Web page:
Submitted by Tom O’Schultz, Morning Host 97.1 The Wave
There has been some discussion around the workplace and even at home, when do we celebrate St. Patrick’s Day? It’s a question that has been bothering me quite a bit. I need to know, when do I have to wear the green? How much beer and Irish whiskey will I need to have? And do I take my festivitie out in public or just make it a private affair? I suppose the decision making is even harder this year than in past year’s. But it’s a situation I don’t plan to take likely.
Here’s the deal. The regular scheduled date for St. Patrick’s Day is on March 17th. It is the same date every year. This Irish holiday is always celebrated on March 17th, which is the day that Saint Patrick died. Saint Patrick was a missionary in the 4th century who converted the Irish to Christianity. There is a story that, according to legend, the patron saint of Ireland rid the country of snakes by chasing the reptiles into the sea after they began attacking him during a 40-day fast he undertook on top of a hill. But that is besides the point.
St. Patrick’s Day has become more than just a religious holiday. The date has now advanced to the stage that anyone can enjoy the day. It’s a chance for people to place an O in front of their last name, maybe have a beer or two and possibly eat corned beef and cabbage. If you are of true Irish descent, it’s a day to boldly make claim to your heritage. If you are not Irish, it’s just a great day to pretend that you are.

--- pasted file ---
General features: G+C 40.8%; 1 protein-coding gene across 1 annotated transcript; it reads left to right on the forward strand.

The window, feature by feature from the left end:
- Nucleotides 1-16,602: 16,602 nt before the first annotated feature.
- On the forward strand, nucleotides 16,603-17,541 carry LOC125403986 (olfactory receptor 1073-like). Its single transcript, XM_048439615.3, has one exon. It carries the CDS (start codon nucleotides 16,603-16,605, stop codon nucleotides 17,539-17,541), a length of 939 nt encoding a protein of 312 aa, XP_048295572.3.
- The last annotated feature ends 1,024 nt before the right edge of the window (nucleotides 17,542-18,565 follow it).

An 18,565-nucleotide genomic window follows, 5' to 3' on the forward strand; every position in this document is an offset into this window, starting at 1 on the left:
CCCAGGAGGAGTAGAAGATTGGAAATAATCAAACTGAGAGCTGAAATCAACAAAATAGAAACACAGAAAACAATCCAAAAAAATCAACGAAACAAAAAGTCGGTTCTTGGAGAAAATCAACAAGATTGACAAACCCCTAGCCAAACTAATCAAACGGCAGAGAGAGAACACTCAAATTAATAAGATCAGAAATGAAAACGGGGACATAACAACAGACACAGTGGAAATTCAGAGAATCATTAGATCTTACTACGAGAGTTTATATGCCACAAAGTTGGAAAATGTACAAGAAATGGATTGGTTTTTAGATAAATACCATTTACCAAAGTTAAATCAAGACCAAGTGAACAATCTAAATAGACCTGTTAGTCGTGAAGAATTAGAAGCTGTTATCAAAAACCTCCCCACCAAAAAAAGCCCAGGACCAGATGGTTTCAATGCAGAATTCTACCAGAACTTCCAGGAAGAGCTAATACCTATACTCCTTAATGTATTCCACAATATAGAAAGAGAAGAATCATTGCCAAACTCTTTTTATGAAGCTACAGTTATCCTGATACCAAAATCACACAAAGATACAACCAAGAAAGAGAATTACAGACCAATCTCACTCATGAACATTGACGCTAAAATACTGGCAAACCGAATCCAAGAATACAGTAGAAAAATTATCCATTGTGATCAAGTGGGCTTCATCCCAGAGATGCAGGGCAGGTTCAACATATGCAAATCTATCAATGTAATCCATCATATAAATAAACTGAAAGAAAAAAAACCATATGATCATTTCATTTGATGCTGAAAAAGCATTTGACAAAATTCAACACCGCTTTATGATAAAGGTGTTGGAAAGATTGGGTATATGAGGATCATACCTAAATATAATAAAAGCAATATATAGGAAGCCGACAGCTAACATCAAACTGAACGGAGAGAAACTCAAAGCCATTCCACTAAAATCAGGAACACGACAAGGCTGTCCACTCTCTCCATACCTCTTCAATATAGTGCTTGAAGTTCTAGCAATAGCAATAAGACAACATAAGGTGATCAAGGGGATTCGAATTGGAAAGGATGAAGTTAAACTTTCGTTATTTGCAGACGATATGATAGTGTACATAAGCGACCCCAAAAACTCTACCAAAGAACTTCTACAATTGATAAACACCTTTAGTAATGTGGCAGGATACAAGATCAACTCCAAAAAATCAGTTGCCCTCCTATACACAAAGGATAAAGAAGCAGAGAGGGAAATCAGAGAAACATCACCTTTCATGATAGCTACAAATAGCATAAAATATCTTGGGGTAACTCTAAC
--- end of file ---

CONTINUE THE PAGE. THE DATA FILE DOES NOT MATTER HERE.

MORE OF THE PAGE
The problem with the holiday is the day of the week that it falls upon. The most optimum day to celebrate St. Patrick’s Day would be a Saturday. Other days, like this year’s friday date, are also good. You can make a weekend of the event and most people do not have to worry about going to work the next day. I think everyone would agree, any day between Sunday and Wednesday are terrible days to have to holiday fall upon. An argument could be made that a thursday is okay, just because it’s so close to the weekend already. Some would even say it’s “friday eve”.
My main problem with the Irish holiday this year is there are now a number of opportunities to celebrate. One of the major events on Delmarva is the St. Patrick’s Day Parade in Ocean City, MD. It is billed as “one of the largest St. Patrick’s Day parades in Maryland. It is a celebration that draws locals and visitors alike and it’s an event that seemingly last all weekend long. Maybe that is why the beach town historically holds the parade the weekend before St. Patrick’s Day, no matter when the date falls. Here’s a fun fact for you, the first St. Patrick’s Day parade did not take place in Ireland, but actually in New York City on March 17, 1762. Now, over 100 US cities have St. Patrick’s Day parades.
Of course the actual holiday falls on the following friday, which in turn, sets up the entire weekend for plethora of activities. Which kind of makes the most sense. So I get to wear green, drink green beer and say things like “Kiss me, I’m Irish, at least for these three days.” I suppose there is no real problem in celebrating St. Patrick’s Day on all of these days. It just seems a bit overwhelming. Only Christmas and Halloween have more hype attached to them. Valentine’s Day, Easter and even Groundhog Day all basically have to settle for a one day affair.
So, I guess I will just have to accept the fact that I have celebrate “the green” over two weekends and a good part of a work week. It is not even that I’m opposed to such a celebration. I’m just not sure if my liver can take it.
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